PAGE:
Blog: Prime Source Forum: Day II
Joe Ayling | 2 April 2009
Apparel brands, suppliers, retailers, buyers, manufacturers and consultants have been unlocking horns at the final session of Prime Source Forum here in Hong Kong.
Talk of supply chain partnership, liberal trade and sustainability has alleviated past unwanted scepticism of rising Chinese exports, according to the executive director of the US Association of Importers of Textiles and Apparel, Laura Jones.
However, the financial crisis dominating proceedings at the G20 summit in London this week is also the constant backdrop to discussions here in Hong Kong.
Ken Watson, MD of Industry Forum Consultants and Services, is a self-professed optimist though, and tells delegates that speed of reaction to the turmoil is key.
Indeed, many here see the crisis as an opportunity to reform wasteful procedures in the industry.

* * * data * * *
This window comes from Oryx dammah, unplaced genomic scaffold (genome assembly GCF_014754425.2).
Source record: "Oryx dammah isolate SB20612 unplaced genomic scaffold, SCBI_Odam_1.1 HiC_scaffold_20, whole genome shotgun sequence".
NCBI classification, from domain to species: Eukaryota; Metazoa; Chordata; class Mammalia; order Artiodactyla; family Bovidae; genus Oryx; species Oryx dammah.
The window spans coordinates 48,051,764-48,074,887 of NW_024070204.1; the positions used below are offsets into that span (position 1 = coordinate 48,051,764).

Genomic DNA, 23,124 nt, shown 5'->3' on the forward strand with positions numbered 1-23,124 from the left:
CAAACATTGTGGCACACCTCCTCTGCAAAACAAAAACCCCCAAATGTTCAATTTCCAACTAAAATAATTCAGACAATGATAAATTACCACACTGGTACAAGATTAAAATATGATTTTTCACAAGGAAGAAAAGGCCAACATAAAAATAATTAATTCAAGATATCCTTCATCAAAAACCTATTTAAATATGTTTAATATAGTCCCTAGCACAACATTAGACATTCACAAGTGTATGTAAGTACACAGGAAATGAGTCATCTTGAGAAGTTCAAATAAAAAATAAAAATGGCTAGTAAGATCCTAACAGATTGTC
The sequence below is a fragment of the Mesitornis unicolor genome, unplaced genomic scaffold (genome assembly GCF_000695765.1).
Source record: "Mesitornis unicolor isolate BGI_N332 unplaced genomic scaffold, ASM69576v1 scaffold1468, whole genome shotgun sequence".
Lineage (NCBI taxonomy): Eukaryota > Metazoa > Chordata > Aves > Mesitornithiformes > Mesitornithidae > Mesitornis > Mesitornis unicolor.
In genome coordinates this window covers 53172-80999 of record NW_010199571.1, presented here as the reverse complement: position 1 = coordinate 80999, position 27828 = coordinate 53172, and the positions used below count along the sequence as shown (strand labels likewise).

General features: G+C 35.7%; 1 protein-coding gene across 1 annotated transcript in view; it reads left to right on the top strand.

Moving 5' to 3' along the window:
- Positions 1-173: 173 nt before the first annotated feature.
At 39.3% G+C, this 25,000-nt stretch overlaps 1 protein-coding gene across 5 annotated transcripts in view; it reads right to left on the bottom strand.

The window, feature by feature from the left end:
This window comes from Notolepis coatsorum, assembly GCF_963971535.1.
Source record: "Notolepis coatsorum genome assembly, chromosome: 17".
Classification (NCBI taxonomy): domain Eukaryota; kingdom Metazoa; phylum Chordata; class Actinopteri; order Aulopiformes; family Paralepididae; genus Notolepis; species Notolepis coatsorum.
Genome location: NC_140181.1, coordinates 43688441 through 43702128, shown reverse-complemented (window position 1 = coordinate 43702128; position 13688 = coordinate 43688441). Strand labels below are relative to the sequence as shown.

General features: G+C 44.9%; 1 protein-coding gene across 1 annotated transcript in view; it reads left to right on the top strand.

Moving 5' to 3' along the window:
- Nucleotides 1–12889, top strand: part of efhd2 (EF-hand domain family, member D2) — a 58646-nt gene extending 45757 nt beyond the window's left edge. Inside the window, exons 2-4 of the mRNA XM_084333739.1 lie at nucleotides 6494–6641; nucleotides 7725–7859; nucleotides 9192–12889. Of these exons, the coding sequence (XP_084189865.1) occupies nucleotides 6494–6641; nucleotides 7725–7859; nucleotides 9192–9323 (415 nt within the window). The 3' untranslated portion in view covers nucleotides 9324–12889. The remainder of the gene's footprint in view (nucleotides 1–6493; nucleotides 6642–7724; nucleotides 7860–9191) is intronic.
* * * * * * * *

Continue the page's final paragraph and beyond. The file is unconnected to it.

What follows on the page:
Also speaking in the roundup, retail entrepreneur Steven Walton, who is CEO of Gieves and Hawkes, does not buy into the “depressing and downbeat” forecast given by an economist on the first day.
Walton admits companies in the sector will need plenty of passion to see out a turbulent 2009, adding: “Roll on 2010, but with a few changes please.”
A common theme at Prime Source has been partnerships between brands and manufacturers, and delegates at the forum also want European, US and Asian countries to establish common standards for social compliance and the environment.
Likewise, IAF secretary general Han Bekke suggests that the IAF’s annual industry forum every November could join forces with Prime Source to form tangible links between the themes of both.
Apparel associations are demanding strong promises from these meetings, but will avoid implementing legislative measures at all costs.
just-style has been encouraged by this week’s brainstorming, and will provide news and analysis for those who missed the event in weeks to come.
Beyond the brainstorming, it is important communication continues and changes are made for apparel makers to stay resilient to the downturn.
As Indian retail consultant Devangshu Dutta concludes: “The biggest gap in life is between thought and action.”
By Joe Ayling, news editor.
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